In the past, if ER2 was out of balance with ES or NQ -- that is, the tapes diverged, spread traders could short one/long the other, which would essentially rein in the ER2. That type of sideways throttling relationship no longer exists, because margins are fractional within CME products spread. In order to trade the same arb spreads between ES/TF or NQ/TF, it requires two full margins for each spread position. Further, when spreads within the CME were active and exchange went offline for trading access, it was no big deal. But spreads open across two different exchanges where one of those may go offline exposes the other open leg of that trade to unlimited potential loss. Spread traders abhor risk, which is part of why they trade spreads instead of linear positions in the first place. For those reasons and more, emini spread traders pretty much leave the cross-exchange spread arbing alone. That is one major reason why the TF is considerably smoother and more directional than other eminis -- lack of sideways arb position pressures.

Liquid enough?
TF futures are trading about half the overall volume that ER2 did before the change. The average daily volume in TF is roughly 150,000 contracts, whereas the ER2 averages somewhere around 250,000 to 300,000 contracts daily. Compared to many futures symbols, the present TF volume is substantial. For most retail traders, it offers enough liquidity to fill five to 10 contracts with no to minimal slippage. Larger orders will regularly clear as well, but partial fills on a single strike limit-order are possible during lulls in the tape intraday.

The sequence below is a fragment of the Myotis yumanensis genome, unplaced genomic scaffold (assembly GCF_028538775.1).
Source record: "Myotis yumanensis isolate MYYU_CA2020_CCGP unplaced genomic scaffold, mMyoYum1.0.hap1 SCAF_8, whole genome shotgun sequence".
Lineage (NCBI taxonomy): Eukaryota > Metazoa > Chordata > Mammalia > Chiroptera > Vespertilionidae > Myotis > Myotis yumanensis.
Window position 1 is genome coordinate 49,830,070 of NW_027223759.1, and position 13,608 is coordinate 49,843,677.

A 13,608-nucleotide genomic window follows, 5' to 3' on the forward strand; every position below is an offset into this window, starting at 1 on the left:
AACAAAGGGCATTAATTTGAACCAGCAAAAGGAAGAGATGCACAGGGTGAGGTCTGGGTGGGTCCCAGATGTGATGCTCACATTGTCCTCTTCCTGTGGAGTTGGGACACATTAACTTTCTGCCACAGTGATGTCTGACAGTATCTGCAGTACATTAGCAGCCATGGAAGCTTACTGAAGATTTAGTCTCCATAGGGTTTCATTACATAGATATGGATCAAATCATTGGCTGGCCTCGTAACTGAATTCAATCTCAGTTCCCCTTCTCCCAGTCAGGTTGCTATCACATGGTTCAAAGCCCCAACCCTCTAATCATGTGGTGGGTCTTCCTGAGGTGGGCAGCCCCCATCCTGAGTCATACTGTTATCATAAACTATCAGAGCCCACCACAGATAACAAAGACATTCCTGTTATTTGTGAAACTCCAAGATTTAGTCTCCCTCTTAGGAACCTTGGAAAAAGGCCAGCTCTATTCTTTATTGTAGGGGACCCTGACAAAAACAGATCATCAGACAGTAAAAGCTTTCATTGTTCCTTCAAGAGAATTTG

TF traders wanting to push block size orders can easily stagger contracts across several ticks' span to ensure complete fills in most instances. The bid/ask spread varies from one tick to two ticks wide, occasionally more around economic reports and other known market-moving events. With a value of $10 per tick = 10 ticks per index point, this may seem rangy. However, the fact that TF trades commonly run +4 points to +10 points from entry signal to various price objectives makes everything relative. An initial stop of -1.5 points/-$150 per contract with realistic expectations of profit exit for +5 points/+$500 per contract to +10 points/+$1,000 per contract offers an unparalleled risk/reward ratio.

Russell 2000 emini futures do have their limitations and pitfalls, and it goes without saying there is no perfect or superior all-around symbol. If there were, everybody would trade the same thing. For those of us who like trendy, directional and dynamic price action, TF Russell 2000 emini futures fits that bill to a T.

Austin Passamonte

Austin is a private trader who trades emini stock index futures intraday. He currently trades various futures markets from home in addition to managing a trader's educational forum

Title: Individual Trader
Address: PO Box 633
Naples, NY 14512
E-mail address:

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Date: 06/16/09Rank: 4Comment: